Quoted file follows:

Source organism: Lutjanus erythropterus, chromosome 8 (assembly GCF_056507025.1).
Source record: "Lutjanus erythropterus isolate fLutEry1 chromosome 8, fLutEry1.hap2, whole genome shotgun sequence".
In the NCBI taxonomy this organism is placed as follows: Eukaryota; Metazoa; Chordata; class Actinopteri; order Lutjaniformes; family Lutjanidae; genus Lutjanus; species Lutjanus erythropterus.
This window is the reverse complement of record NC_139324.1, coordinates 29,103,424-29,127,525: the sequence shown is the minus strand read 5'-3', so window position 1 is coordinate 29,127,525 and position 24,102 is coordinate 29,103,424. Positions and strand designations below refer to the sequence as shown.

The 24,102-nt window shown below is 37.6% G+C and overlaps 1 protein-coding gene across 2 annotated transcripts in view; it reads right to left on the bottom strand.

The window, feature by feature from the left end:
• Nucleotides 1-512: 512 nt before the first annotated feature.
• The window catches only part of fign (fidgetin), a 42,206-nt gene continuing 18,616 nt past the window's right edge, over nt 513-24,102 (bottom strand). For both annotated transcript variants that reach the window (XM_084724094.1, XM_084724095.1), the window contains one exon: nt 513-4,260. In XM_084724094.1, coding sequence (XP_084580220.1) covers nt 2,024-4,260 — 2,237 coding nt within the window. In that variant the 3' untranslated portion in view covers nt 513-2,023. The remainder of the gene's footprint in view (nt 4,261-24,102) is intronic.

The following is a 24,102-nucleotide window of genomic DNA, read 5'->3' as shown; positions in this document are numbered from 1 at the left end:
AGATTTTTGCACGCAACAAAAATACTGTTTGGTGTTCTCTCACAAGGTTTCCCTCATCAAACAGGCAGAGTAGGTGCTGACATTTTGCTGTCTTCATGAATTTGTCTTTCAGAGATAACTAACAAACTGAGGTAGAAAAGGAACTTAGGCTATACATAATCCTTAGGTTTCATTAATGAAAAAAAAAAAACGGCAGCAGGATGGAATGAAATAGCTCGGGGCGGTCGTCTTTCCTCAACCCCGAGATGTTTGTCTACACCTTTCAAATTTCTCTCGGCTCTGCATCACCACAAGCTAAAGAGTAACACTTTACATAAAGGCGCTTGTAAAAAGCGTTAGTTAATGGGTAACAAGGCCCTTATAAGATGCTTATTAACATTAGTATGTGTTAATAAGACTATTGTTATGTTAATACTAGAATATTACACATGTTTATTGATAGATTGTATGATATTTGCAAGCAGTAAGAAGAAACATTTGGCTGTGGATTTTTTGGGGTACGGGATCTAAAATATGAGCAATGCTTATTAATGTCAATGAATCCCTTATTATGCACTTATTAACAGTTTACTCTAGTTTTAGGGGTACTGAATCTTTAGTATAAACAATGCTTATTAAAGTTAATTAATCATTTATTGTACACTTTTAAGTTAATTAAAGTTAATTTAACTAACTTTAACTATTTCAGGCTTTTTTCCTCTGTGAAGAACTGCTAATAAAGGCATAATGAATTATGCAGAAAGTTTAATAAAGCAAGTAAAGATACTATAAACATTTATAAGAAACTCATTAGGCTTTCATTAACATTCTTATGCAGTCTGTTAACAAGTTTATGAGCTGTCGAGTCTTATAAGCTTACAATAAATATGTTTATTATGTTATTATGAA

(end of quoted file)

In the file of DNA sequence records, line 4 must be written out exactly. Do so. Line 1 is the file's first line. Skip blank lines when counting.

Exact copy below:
This window is the reverse complement of record NC_139324.1, coordinates 29,103,424-29,127,525: the sequence shown is the minus strand read 5'-3', so window position 1 is coordinate 29,127,525 and position 24,102 is coordinate 29,103,424. Positions and strand designations below refer to the sequence as shown.